Offer In Compromise

What is an Offer in Compromise?

The IRS has an Offer in Compromise tax settlement program to help taxpayers who can demonstrate that they cannot all pay their back taxes and tax penalties and that further collection efforts by the IRS would not be cost effective or futile.

While you may hear and see much advertising about how you can pay “pennies on the dollar” to the IRS, the “Offer in Compromise” is not for everyone.

The IRS will need to scrutinize your financial records to be assured that you met their strict guidelines by reviewing all of your income and total equity according to their “secret” formula before considering your tax settlement offer. For this reason you should speak with a tax attorney or other tax professional to assess your assets and liabilities to determine your complete current financial status.

Only after a complete review of your current financial position is completed by your tax professional should you consider proceeding with an “offer in compromise” tax settlement. If you meet the requirements you will need to submit 20% of the settlement offer with your initial request. If the offer is rejected the IRS will keep the 20% and apply it to your tax bill so it is important be certain that you qualify—AND even more important to properly demonstrate that you qualify to the satisfaction of the IRS.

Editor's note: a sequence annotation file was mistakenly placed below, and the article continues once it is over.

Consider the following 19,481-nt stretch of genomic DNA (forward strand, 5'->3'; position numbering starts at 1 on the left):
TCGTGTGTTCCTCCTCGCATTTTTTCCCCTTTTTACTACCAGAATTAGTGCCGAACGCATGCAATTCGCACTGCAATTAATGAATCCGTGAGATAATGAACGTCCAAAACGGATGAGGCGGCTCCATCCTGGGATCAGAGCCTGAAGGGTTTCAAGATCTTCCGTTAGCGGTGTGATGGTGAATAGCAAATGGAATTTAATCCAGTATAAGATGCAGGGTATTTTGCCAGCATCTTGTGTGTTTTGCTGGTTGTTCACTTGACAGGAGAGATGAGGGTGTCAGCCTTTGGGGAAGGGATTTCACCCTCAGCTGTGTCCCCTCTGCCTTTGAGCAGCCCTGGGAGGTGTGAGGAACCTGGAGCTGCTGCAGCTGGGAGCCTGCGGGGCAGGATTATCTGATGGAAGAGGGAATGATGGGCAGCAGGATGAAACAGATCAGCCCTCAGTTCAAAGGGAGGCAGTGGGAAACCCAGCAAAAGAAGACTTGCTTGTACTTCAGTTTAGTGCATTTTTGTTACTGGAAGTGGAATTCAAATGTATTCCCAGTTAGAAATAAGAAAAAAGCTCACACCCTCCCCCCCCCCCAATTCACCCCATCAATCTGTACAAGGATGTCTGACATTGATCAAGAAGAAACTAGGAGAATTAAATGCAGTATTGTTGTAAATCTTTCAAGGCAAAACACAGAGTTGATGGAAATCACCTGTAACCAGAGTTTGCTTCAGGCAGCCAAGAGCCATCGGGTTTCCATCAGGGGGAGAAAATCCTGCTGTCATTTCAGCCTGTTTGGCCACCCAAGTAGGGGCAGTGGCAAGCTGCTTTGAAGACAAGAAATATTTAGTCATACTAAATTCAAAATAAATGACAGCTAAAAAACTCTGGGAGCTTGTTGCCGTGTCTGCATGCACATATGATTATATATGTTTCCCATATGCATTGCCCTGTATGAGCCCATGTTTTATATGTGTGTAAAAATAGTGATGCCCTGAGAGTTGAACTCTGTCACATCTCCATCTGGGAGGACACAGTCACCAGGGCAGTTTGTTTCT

Finally, it is important to recognize that while not everyone who owes back taxes and has fallen on hard times will qualify for an offer in compromise tax settlement, there are many other strategies to he will help provide tax relief such as IRS installment agreements, being declared uncollectable, tax collection statute of limitations,  tax abatements and more.

In summary the offer in compromise is a tax settlement that may offer tax relief for taxpayers who can demonstrate an extreme hardship and weak financial position such that collection efforts by the IRS would not be cost effective or futile.